Vibration is the repetitive, periodic, or oscillatory response of a mechanical system. The rate of vibration cycles is termed ‘‘frequency.’’ Repetitive motions that are without aberrations and are regular and occur at relatively low frequencies are commonly called ‘‘oscillations’’ whereas any repetitive motion, even at high frequencies, with low amplitudes and having irregular and random behavior falls into the general class of vibration. Nevertheless, the terms vibration and oscillation are often used interchangeably, as is done in this book. Vibrations can occur naturally in an engineering systems and will be representative of

their free and natural dynamic behavior. Vibrations also may be forced onto a system through some form of excitation. The excitation forces may be either generated internally within the dynamic system or imparted on the system through an external source. When the frequency of the forcing excitation coincides with that of the natural motion, the system will respond more vigorously with increased amplitude. This condition is known as ‘‘resonance,’’ and the associated frequency is called the ‘‘resonant frequency.’’ Vibrations can be ‘‘good’’ or ‘‘bad,’’ the former serving a useful purpose and the latter having unpleasant or harmful effects. For many engineering systems, operation at a resonance would be undesirable and could be destructive. It is important to study human’s responses to vibrations. Suppression or elimination of bad vibrations and generation of desired forms and levels of good vibration are the general goals of vibration engineering. This book deals with the analysis, observation, and modification of vibrations in engineer-

ing systems. Applications of vibration are found in many branches of engineering such as aeronautics and aerospace, civil, manufacturing, mechanical, mechatronics, and even electrical and electronics. Usually, an analytical or computer model is needed to analyze the vibrations in an engineering system. Models are also useful for the design and development of an engineering systems for good performance with respect to vibrations. Monitoring and testing of vibrations and experimentation are also important in the design, implementation, maintenance, and repair of engineering systems. As all these topics of study are important in the field of vibration engineering, this book will cover, as pertinent, the following:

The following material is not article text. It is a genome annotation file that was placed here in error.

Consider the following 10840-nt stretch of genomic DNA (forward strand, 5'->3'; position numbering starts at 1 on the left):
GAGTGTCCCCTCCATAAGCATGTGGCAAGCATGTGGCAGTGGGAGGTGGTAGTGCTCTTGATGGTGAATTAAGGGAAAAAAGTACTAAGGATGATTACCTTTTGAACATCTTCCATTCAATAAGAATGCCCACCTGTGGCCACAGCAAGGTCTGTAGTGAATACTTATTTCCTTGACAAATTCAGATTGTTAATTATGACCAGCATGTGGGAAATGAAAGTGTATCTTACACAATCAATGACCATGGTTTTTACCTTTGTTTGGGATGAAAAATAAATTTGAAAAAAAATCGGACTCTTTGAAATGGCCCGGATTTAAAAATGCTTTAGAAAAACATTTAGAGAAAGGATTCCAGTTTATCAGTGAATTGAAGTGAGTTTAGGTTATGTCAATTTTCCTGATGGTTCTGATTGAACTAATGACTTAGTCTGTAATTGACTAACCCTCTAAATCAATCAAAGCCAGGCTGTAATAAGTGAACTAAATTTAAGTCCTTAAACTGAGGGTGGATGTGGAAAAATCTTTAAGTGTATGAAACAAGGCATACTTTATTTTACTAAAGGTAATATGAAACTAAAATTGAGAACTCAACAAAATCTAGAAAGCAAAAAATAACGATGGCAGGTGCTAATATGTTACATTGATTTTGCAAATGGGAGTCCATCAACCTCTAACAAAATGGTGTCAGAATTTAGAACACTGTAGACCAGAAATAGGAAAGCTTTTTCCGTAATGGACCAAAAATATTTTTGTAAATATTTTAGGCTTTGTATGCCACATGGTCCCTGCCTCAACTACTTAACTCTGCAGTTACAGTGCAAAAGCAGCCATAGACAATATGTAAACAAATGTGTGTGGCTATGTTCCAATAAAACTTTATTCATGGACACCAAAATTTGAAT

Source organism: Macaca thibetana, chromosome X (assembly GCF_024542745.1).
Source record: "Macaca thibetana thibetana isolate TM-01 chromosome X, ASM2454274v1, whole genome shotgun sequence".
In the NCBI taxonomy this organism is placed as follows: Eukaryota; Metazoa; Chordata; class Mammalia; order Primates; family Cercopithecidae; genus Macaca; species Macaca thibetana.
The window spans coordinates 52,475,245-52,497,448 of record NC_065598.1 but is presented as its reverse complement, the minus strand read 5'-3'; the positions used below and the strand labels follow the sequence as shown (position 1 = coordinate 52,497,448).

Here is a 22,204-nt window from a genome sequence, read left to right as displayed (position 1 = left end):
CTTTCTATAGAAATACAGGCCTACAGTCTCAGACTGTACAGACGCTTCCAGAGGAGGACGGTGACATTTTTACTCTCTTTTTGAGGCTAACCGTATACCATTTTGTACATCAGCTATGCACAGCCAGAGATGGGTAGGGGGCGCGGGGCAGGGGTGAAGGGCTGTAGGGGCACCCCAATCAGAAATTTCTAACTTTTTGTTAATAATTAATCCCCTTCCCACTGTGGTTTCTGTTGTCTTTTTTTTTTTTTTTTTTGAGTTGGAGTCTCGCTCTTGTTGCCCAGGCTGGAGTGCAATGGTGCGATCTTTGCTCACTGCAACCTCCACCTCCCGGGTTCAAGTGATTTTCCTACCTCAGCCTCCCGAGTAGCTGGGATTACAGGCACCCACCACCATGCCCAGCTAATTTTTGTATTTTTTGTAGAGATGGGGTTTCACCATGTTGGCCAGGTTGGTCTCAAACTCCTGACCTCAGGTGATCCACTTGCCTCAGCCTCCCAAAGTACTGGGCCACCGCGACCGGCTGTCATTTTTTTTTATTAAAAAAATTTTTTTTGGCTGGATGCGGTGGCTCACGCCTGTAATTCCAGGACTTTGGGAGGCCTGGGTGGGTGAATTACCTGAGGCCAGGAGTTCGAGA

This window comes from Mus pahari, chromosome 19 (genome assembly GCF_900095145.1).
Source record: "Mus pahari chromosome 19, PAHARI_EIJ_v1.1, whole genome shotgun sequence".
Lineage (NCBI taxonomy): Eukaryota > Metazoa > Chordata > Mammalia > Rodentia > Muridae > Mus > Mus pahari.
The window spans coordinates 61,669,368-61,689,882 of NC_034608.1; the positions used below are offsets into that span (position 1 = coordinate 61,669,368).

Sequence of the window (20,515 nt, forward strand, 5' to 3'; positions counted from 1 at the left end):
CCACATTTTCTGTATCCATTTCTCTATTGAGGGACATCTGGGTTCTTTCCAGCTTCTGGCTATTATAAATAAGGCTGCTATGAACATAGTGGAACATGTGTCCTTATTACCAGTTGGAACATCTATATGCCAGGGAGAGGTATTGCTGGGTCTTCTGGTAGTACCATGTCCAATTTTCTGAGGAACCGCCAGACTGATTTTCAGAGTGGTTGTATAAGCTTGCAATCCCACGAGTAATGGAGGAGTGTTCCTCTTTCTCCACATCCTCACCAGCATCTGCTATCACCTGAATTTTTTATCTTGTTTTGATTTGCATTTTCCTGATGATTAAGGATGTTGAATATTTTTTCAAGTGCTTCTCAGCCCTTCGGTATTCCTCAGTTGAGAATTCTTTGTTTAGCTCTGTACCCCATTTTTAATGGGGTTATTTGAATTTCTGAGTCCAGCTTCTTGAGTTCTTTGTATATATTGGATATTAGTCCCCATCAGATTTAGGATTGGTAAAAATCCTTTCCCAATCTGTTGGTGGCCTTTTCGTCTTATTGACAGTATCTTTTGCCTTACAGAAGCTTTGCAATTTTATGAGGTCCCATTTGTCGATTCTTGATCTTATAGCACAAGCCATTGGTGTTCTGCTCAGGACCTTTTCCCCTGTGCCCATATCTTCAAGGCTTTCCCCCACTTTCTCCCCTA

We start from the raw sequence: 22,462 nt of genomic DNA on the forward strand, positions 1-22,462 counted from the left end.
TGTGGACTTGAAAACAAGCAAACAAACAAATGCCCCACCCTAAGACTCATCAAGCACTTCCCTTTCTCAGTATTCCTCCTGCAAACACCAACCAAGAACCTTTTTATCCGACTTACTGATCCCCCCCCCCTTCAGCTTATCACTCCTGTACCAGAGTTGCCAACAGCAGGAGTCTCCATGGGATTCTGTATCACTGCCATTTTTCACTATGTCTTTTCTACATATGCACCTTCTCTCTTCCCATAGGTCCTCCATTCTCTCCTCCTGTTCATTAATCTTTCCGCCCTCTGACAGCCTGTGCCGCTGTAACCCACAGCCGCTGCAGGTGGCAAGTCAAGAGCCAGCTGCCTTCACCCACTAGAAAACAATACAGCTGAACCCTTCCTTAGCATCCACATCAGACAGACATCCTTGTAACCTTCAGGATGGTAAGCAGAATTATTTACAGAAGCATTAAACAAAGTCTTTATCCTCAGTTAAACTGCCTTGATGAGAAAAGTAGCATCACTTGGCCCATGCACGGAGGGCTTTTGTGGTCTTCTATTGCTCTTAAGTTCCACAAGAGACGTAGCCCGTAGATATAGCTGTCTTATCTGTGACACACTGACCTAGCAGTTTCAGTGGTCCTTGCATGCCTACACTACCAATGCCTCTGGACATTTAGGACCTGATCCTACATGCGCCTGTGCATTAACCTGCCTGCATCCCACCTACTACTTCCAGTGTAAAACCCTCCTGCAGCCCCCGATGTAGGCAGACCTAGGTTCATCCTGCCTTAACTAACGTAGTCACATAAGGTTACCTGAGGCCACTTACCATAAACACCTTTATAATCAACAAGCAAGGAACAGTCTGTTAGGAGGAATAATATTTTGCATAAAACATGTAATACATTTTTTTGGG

2. Analysis

3. Design

4. Experimentation

5. Control

In particular, practical applications and design considerations related to modifying the vibrational behavior of mechanical devices and structures will be studied. This knowledge will be useful in the practice of vibration regardless of the application area or the branch of engineering; for example, in the analysis, design, construction, operation, and maintenance of complex structures such as the U.S. Space Shuttle and the International Space Station (Figure 1.1). It can be seen in Figure 1.1 that long and flexible components, which would be prone to complex ‘‘modes’’ of vibration, are present. The structural design should take this into consideration. Also, functional and servicing devices such as robotic manipulators (e.g., Canadarm) can give rise to vibration interactions, which must be controlled for accurate performance. The approach used in this book is to introduce analysis, computer techniques, and practical applications of vibrations in the very beginning, along with experimental techniques, and then integrate the applications and design considerations into fundamentals and analytical methods throughout the text.